You also shouldn’t hand your debit card to anyone who could take it out of your sight, such as a waiter at a restaurant, since that person can swipe it through a device called a skimmer to steal the card’s relevant information before handing it back to you. Gas stations and outdoor ATMs can be risky as well, since criminals can more easily install devices to swipe your information than at more protected, better supervised locations.

Even at trusted merchants, though, things can go wrong. Tampered debit card terminals at Michaels craft stores allowed thieves to access customers’ bank accounts.

Using a credit card clearly has advantages, and doesn’t have to be an invitation to debt. Most issuers allow you to set up text and email alerts that let you know when balances exceed limits you set. Apps on your smartphone can help you keep track of charges as well.

Vigilance is the key to limiting the damage caused by identity theft. You should review transactions regularly on all your credit and bank accounts, regardless of what method you choose to pay.

Finally, keep in mind that debit cards do nothing to improve your credit scores, since debit cards are not attached to credit accounts. Light but regular use of credit cards can help achieve good scores, which in turn will save you money on mortgages, auto loans, utility deposits and, in most states, insurance premiums. You don’t need to carry a balance to have good scores, so exercising a little discipline in tracking your balances and paying them in full each month can save you money.

Thursday’s need-to-know money news

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Save Money on Summer Travel by Avoiding ATM Fees
How not to waste your souvenir money on ATM fees.

9 Things to Do When Your Email is Hacked
Panicking is not one of them.

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Do Women Over 50 Need Life Insurance?
The pros and cons of purchasing a policy after 50.

Wednesday’s need-to-know money news

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7 Key Money Lessons for 20-Somethings
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Raising Baby: Just How Much Does it Cost?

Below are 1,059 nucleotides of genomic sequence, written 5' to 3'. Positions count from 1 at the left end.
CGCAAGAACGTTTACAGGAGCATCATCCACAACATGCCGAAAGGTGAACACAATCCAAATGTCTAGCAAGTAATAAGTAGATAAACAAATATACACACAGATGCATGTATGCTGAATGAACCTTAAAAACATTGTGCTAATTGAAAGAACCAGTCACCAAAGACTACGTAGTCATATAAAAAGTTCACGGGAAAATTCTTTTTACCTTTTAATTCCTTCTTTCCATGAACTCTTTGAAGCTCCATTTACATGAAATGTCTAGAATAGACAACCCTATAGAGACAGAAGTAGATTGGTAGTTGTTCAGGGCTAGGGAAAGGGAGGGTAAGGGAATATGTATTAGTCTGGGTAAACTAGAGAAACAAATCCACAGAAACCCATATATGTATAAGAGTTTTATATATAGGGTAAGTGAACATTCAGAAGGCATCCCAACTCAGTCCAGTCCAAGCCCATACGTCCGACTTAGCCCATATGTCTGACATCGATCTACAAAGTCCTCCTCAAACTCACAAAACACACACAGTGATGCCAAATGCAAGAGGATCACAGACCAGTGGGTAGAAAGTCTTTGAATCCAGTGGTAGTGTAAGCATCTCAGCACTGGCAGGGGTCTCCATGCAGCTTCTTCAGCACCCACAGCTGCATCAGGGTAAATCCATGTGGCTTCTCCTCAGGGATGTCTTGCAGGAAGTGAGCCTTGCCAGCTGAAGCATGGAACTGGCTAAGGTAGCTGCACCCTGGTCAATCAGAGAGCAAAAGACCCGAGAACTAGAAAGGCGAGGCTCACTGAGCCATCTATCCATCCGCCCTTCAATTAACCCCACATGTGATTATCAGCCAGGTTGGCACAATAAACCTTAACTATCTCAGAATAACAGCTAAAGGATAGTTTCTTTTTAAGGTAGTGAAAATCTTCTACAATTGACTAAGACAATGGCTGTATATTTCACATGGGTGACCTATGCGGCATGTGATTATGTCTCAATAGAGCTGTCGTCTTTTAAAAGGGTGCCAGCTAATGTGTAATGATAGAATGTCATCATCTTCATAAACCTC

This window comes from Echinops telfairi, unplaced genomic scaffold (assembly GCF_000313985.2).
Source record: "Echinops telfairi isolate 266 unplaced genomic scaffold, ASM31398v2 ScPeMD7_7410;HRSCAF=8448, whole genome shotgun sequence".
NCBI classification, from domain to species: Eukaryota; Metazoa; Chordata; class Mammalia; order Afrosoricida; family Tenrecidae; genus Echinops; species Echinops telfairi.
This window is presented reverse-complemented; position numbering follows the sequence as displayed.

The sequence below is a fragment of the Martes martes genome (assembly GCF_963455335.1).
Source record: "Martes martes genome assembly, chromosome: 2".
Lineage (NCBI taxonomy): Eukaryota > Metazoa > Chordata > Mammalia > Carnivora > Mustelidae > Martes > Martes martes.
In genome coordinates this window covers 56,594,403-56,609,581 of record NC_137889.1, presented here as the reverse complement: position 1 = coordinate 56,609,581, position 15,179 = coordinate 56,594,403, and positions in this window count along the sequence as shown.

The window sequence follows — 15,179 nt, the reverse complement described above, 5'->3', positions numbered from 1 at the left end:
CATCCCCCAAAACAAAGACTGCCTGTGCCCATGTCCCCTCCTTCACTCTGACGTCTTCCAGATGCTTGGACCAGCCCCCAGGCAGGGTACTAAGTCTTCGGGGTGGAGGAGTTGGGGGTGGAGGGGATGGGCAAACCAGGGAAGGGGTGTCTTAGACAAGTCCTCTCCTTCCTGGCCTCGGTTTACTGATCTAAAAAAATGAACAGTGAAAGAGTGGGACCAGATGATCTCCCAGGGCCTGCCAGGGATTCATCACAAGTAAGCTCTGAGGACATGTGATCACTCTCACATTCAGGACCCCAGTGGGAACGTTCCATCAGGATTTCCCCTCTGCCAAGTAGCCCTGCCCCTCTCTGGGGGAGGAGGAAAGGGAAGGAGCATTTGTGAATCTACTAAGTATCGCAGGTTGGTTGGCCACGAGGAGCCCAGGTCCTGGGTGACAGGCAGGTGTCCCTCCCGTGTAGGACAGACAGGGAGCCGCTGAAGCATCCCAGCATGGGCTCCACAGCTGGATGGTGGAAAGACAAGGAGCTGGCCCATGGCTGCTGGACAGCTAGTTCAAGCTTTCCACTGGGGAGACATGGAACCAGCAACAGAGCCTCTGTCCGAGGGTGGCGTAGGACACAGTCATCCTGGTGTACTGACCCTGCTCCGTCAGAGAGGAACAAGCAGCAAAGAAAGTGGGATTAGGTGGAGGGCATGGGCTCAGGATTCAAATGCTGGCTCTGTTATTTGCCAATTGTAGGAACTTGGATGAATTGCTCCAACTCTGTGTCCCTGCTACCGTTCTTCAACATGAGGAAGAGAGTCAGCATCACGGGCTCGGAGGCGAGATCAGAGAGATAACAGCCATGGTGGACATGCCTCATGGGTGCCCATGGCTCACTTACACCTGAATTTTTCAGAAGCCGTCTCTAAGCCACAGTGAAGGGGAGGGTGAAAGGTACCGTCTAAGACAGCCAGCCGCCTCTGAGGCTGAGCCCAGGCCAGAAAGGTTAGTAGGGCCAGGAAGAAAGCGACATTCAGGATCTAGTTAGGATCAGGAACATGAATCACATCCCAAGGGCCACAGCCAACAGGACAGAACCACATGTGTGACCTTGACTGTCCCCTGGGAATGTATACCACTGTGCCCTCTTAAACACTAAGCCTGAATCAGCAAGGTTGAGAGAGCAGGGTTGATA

So very cute and so very expensive.

Same-Sex Couples Face New Financial-Future – and Opportunities
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When Informed Shopping is Dumb Shopping
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How Credit Card Companies Spot Fraud Before You Do
Credit card companies are tracking your spending patterns in order to prevent fraud.

Our credit cards worked in Europe. Mostly.

We just returned from 10 days in Italy, with a plane change in Zurich. After writing about the troubles some U.S. travelers faced using their credit cards overseas, I’m happy to report that we were able to use ours in most places with no problem at all.

Of course, we visited tourist-centric locales (Venice and Florence) where the merchants are used to seeing our old-fashioned magnetic stripe credit cards. Our U.S.-style cards are less secure than the “chip and PIN” model embraced by other countries, but restaurant staffs and shop clerks accepted them without a fuss.

There were a few exceptions:

  • We were out of luck when it came to the automated kiosks at most vaporetto (water bus) stops. As I wrote in my column, such kiosks require the more secure cards. We brought our British Airways card, which is a “chip and signature card,” but that proved useless. Without a PIN, the card wouldn’t work at automated kiosks. (U.S. debit cards wouldn’t work, either.)
  • A few merchants insisted on cash. I ended up withdrawing more money than I expected from ATMs, and ran into a glitch there—turns out the 250 euros I kept trying to withdraw equaled more than my daily limit. Once I got the currency math right, I was able to get cash when I needed it at a decent exchange rate—which was somewhat offset by the $5-a-pop transaction fee.
  • The bad guys in Europe were quick to exploit our less-secure technology. Two days after we returned, somebody used our Capital One card to make three fraudulent charges of $442.58 each in the Netherlands. Fortunately, users aren’t responsible for fraud on their credit cards. For exactly that reason, I wouldn’t use our less-secure debit cards anywhere but an ATM attached to a bank branch. I don’t want to give the scamsters access to my bank account.

For our next trip, I might arrange to get a true chip-and-PIN card, like the one Diners Club now offers its members. Another option is the prepaid Cash Passport card. Or maybe, by then, U.S. issuers will get with the program and make true chip-and-PIN cards available here. I can dream, can’t I?